HR 5034 Hearing: Underage Access Cries Fall Short on Deaf Ears
The House Judiciary Committee hearing held yesterday morning for HR 5034, referred to by groups who oppose the bill as “the wholesalers’ monopoly protection bill,” was applauded by both Wine Institute and WineAmerica.
Constitutional and regulatory law expert Tracy Genesen testified on behalf of Wine Institute and, following the hearing, spoke during an HR 5034 post-hearing teleconference hosted by Free the Grapes, the grassroots coalition that seeks to remove restrictions in states that still prohibit consumers from purchasing wines directly from wineries and retailers.
Genesen said that it is vital to the industry to be able to direct ship to consumers and that most wineries cannot get wholesale representation. She said the bill is unnecessary special-interest legislation intended to protect wholesalers at the expense of consumers, retailers, importers and the nation’s 7,000 wineries.
In her testimony, Genesen addressed wholesaler claims that the legislation is needed to shore up state laws, noting that states enforce nearly 4,000 alcohol laws which give them broad powers to protect public safety, impose taxes and otherwise limit availability, even to the point of taking direct control of distribution through state-run stores.
“H.R. 5034 is a drastic solution to a problem that does not exist,” said Genesen, in concluding her testimony. “This committee should decisively reject it.”
In the post-hearing teleconference, Genesen said that, during the hearing, there was a lot of crying about “underage access” from the opposing side, but the cries were falling on deaf ears. The next step, she said, is for Wine Institute lobbyists to put together fact sheets for the Judiciary Committee about the FTC report that debunks the myth that underage access is a problem. “We are going to talk to each and every Judiciary member specifically to kill the whole issue of underage access so they know we are not ready to compromise,” she said.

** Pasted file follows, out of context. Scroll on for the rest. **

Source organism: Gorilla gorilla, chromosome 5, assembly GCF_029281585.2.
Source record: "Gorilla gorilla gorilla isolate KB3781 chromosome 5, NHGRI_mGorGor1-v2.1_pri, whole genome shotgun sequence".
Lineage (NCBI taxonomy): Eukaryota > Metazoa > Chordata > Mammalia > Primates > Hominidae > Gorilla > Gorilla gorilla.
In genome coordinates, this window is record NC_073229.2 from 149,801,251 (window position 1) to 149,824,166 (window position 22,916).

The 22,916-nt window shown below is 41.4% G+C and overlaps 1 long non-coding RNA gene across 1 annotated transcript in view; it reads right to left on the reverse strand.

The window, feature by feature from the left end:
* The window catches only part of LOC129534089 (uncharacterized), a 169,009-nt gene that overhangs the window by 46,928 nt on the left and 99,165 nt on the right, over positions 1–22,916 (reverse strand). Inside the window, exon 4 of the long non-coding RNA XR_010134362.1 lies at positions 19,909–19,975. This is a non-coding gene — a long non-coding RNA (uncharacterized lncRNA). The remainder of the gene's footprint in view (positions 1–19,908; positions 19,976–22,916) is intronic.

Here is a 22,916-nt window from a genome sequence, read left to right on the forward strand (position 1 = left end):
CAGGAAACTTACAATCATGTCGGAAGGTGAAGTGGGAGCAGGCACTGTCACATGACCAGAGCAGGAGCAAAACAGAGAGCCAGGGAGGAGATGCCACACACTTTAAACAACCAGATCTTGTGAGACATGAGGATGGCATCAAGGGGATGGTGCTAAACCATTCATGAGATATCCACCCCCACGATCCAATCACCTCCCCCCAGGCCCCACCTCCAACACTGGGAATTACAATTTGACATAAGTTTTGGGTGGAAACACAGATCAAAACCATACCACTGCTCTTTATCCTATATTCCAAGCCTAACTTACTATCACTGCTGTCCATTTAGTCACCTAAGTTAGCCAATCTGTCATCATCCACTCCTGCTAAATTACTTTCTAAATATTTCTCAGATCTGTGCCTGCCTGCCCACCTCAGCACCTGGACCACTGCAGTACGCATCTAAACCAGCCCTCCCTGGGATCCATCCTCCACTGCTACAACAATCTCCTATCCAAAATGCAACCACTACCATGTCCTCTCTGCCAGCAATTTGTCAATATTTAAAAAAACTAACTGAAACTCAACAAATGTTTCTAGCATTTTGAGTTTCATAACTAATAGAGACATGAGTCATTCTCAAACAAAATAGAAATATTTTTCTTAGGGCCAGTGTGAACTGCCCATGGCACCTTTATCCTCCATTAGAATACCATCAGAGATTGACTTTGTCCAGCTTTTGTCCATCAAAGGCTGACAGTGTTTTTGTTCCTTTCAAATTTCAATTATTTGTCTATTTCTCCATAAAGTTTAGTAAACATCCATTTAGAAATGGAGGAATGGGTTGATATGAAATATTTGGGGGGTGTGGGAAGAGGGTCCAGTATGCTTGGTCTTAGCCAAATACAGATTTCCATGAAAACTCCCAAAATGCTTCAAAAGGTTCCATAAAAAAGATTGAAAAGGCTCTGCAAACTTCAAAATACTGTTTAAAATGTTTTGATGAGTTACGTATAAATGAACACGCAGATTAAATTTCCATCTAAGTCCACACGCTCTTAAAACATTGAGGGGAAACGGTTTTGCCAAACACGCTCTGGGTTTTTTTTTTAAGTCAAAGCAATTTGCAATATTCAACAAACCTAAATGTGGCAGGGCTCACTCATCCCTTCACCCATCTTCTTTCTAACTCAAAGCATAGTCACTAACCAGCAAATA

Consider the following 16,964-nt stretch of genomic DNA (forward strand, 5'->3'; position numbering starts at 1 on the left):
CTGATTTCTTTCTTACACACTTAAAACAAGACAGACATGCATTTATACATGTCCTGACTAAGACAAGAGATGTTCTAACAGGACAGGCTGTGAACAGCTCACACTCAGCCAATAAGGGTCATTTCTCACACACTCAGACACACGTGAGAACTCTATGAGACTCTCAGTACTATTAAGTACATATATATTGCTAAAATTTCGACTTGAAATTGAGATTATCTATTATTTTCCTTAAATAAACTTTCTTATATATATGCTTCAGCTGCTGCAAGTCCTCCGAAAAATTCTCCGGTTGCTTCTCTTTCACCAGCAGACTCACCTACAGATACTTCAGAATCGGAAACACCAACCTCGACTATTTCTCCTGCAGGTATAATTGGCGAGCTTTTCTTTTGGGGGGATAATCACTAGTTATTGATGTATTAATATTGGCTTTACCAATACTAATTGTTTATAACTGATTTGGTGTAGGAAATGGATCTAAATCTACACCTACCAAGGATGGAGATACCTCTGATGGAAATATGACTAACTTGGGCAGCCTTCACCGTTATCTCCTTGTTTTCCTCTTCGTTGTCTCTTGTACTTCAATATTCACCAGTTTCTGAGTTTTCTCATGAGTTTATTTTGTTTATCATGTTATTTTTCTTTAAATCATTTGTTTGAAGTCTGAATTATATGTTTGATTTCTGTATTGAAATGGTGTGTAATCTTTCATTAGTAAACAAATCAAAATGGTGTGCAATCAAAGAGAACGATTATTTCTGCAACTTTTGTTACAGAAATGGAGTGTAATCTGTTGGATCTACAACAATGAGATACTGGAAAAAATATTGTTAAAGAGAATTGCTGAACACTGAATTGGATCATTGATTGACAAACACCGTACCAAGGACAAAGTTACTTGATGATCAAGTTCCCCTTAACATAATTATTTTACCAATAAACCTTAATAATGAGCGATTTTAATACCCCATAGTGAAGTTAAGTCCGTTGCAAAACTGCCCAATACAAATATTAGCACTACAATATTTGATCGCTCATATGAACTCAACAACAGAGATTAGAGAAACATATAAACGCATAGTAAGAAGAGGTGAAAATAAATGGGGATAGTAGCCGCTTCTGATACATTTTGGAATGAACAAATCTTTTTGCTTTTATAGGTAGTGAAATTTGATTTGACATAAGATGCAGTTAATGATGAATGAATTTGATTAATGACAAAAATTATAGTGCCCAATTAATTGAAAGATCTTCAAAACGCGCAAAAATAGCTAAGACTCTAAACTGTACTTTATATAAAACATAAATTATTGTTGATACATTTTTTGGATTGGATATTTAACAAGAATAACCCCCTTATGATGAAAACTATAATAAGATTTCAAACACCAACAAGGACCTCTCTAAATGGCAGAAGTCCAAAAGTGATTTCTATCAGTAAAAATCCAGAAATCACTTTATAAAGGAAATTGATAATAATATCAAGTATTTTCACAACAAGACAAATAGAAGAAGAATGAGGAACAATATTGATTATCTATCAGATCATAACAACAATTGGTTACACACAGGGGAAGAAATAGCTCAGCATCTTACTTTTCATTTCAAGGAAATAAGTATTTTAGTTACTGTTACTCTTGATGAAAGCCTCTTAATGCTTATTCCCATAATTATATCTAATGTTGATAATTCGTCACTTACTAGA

In concluding the post-hearing teleconference, Genesen said, “The audience seemed to think that our side came across as measured and reasonable and not hysterical while the other side came across as hysterical with the same old tired arguments.
“There is still work to be done but we will get out of this session alive. If not, we will go back after them in spring. I would just say that we are in good shape, we just have some additional work to do,” she said.
Jeremy Benson with Benson Marketing Group, who was also speaking during the post-hearing teleconference, said consumers need to continue writing letters of opposition on HR 5034 to Congress. This can be done through the Free the Grapes website at www.freethegrapes.org. He said the bill would be pushed into 2011.
Robert P. Koch, president and CEO of Wine Institute, applauded Genesen’s appearance before the Committee and thanked Chairman Conyers for inviting Wine Institute to testify. “Once again, the wholesalers failed to make their case, and it is becoming well understood on Capitol Hill that this legislation serves to protect the economic interests of the wholesalers,” said Koch in a statement released by Wine Institute directly following the hearing.
WineAmerica also sent out a statement following the conference with Chief Operating Officer Cary Greene’s thoughts on today's hearing: "At today's hearing, H.R. 5034 showed its true colors. This is pure special interest legislation that will harm wineries and consumers and upend decades of settled alcohol law," said Greene in the statement.